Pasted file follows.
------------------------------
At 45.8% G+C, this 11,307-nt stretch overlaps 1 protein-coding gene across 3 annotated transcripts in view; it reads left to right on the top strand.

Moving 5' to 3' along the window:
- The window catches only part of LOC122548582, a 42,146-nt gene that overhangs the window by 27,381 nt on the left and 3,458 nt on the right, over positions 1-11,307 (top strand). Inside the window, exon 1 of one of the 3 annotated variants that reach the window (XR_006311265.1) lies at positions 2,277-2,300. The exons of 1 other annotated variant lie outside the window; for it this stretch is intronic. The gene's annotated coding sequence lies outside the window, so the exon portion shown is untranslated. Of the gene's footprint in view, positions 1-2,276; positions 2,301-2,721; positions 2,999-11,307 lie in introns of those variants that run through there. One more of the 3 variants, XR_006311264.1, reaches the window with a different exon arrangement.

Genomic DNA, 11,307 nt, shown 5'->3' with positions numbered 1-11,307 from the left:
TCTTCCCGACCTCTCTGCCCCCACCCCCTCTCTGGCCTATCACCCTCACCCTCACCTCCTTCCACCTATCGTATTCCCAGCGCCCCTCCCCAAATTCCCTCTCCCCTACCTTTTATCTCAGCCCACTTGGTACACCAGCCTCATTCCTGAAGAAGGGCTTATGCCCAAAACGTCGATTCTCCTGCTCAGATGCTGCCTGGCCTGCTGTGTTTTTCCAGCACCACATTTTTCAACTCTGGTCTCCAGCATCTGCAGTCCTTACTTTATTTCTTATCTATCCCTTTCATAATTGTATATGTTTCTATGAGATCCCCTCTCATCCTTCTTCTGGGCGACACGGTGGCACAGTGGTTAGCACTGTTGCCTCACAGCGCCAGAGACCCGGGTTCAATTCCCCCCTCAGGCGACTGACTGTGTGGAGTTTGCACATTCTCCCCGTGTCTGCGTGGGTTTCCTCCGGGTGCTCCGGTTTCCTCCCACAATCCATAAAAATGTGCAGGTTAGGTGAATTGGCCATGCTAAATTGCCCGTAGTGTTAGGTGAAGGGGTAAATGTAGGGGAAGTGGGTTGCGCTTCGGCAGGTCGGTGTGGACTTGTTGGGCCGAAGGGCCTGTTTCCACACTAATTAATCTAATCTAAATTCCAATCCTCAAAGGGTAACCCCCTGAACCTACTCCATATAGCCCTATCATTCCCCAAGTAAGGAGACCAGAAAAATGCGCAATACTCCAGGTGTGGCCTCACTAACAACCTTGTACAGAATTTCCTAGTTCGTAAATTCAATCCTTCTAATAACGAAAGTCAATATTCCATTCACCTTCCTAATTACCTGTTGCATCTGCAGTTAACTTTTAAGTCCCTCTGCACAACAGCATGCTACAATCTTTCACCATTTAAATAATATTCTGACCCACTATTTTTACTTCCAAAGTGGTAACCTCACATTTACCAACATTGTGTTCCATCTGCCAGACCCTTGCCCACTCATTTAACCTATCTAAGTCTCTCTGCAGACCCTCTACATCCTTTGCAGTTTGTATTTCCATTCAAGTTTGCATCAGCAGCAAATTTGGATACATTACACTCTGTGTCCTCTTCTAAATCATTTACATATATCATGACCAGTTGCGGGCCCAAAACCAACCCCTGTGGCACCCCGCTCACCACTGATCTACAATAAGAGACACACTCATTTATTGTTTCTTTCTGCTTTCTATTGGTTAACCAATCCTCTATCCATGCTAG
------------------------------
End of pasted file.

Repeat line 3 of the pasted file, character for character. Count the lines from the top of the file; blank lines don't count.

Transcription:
- The window catches only part of LOC122548582, a 42,146-nt gene that overhangs the window by 27,381 nt on the left and 3,458 nt on the right, over positions 1-11,307 (top strand). Inside the window, exon 1 of one of the 3 annotated variants that reach the window (XR_006311265.1) lies at positions 2,277-2,300. The exons of 1 other annotated variant lie outside the window; for it this stretch is intronic. The gene's annotated coding sequence lies outside the window, so the exon portion shown is untranslated. Of the gene's footprint in view, positions 1-2,276; positions 2,301-2,721; positions 2,999-11,307 lie in introns of those variants that run through there. One more of the 3 variants, XR_006311264.1, reaches the window with a different exon arrangement.